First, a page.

I'm pretty much like this too. I can't say I've had many roommates who I didn't at least try to get to know on some level. I've shared food and other items with roommates, made agreements on "I'll trade you this for that," cooked meals together, talk about our problems...I tend to be pretty friendly as a roommate...on the other hand I don't like it when people try to make a home into a party house, then I go into "kill" mode...I was okay with that for a while when I was VERY VERY YOUNG (I'm talking like 20 and under) ...but I detest people like that now because I need quiet and alone time.

    On the other hand, I don't think Patches should be forced to act like someone she's not, and maybe if she just makes a tiny bit more effort not to be awkward and creepy (heh) it's quite alright for her to be the ISTJ she is and maybe she just needs a roommate who is sort of like she is, and/or is comfortable with it.

    I would be comfortable with it as long as it wasn't too awkward/creepy because I've lived alone before.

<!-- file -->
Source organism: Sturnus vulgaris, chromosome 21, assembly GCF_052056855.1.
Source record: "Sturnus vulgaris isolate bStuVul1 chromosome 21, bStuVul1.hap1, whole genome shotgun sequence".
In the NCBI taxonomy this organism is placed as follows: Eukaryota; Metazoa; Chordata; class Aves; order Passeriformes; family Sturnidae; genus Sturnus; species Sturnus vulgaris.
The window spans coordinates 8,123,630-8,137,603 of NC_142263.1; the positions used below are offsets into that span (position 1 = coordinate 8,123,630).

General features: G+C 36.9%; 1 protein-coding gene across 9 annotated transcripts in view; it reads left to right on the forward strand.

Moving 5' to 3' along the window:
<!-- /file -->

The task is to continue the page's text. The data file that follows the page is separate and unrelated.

8. #18
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    Oh you know something that is really cool? The last place I lived my roommates would buy ingredients and have me cook, that way I basically got free food (and I'm talking like good food, steaks and other niceties made from scratch), and they got someone to cook something they either can't or don't want to cook for themselves. That was nice.

    There must be other ways to finagle such a trade-off, if you don't cook - you know, a way to interact and share without feeling pressured to be heavily social if you don't like to talk that much.

  9. #19
    Senior Member JivinJeffJones's Avatar